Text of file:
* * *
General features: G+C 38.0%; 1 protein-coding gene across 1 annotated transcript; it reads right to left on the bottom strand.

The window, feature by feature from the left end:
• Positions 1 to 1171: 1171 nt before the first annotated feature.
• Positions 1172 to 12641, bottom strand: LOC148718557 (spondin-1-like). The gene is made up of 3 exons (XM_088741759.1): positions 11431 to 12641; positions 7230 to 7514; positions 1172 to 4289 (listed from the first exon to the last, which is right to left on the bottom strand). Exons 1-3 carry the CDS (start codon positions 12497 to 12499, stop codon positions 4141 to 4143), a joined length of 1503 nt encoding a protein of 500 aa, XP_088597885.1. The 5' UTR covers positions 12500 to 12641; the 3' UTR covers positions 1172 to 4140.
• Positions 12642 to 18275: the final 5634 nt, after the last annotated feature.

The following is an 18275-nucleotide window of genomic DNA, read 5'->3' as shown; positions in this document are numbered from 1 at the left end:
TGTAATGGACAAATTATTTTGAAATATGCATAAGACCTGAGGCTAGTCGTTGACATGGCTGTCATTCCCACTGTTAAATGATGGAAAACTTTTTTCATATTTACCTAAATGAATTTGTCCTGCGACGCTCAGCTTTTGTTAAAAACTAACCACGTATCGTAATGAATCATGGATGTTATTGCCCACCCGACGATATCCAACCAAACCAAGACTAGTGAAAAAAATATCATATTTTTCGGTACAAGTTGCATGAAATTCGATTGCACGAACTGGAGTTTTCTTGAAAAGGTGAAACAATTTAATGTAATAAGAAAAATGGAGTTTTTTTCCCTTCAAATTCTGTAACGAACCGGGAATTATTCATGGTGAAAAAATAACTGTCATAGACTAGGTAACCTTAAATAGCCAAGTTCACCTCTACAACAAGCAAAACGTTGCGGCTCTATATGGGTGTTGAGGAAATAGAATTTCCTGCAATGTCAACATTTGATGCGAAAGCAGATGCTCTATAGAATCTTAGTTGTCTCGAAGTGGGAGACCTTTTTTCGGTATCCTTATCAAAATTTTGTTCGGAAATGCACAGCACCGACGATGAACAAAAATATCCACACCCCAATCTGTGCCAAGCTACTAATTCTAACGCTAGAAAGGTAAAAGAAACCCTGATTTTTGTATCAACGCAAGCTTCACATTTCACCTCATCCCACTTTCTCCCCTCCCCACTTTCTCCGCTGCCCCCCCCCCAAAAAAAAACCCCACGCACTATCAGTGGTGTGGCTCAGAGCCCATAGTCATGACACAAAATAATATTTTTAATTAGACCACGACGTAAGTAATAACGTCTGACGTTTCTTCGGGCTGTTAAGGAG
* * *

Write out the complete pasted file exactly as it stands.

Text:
General features: G+C 38.0%; 1 protein-coding gene across 1 annotated transcript; it reads right to left on the bottom strand.

The window, feature by feature from the left end:
• Positions 1 to 1171: 1171 nt before the first annotated feature.
• Positions 1172 to 12641, bottom strand: LOC148718557 (spondin-1-like). The gene is made up of 3 exons (XM_088741759.1): positions 11431 to 12641; positions 7230 to 7514; positions 1172 to 4289 (listed from the first exon to the last, which is right to left on the bottom strand). Exons 1-3 carry the CDS (start codon positions 12497 to 12499, stop codon positions 4141 to 4143), a joined length of 1503 nt encoding a protein of 500 aa, XP_088597885.1. The 5' UTR covers positions 12500 to 12641; the 3' UTR covers positions 1172 to 4140.
• Positions 12642 to 18275: the final 5634 nt, after the last annotated feature.

The following is an 18275-nucleotide window of genomic DNA, read 5'->3' as shown; positions in this document are numbered from 1 at the left end:
TGTAATGGACAAATTATTTTGAAATATGCATAAGACCTGAGGCTAGTCGTTGACATGGCTGTCATTCCCACTGTTAAATGATGGAAAACTTTTTTCATATTTACCTAAATGAATTTGTCCTGCGACGCTCAGCTTTTGTTAAAAACTAACCACGTATCGTAATGAATCATGGATGTTATTGCCCACCCGACGATATCCAACCAAACCAAGACTAGTGAAAAAAATATCATATTTTTCGGTACAAGTTGCATGAAATTCGATTGCACGAACTGGAGTTTTCTTGAAAAGGTGAAACAATTTAATGTAATAAGAAAAATGGAGTTTTTTTCCCTTCAAATTCTGTAACGAACCGGGAATTATTCATGGTGAAAAAATAACTGTCATAGACTAGGTAACCTTAAATAGCCAAGTTCACCTCTACAACAAGCAAAACGTTGCGGCTCTATATGGGTGTTGAGGAAATAGAATTTCCTGCAATGTCAACATTTGATGCGAAAGCAGATGCTCTATAGAATCTTAGTTGTCTCGAAGTGGGAGACCTTTTTTCGGTATCCTTATCAAAATTTTGTTCGGAAATGCACAGCACCGACGATGAACAAAAATATCCACACCCCAATCTGTGCCAAGCTACTAATTCTAACGCTAGAAAGGTAAAAGAAACCCTGATTTTTGTATCAACGCAAGCTTCACATTTCACCTCATCCCACTTTCTCCCCTCCCCACTTTCTCCGCTGCCCCCCCCCCAAAAAAAAACCCCACGCACTATCAGTGGTGTGGCTCAGAGCCCATAGTCATGACACAAAATAATATTTTTAATTAGACCACGACGTAAGTAATAACGTCTGACGTTTCTTCGGGCTGTTAAGGAG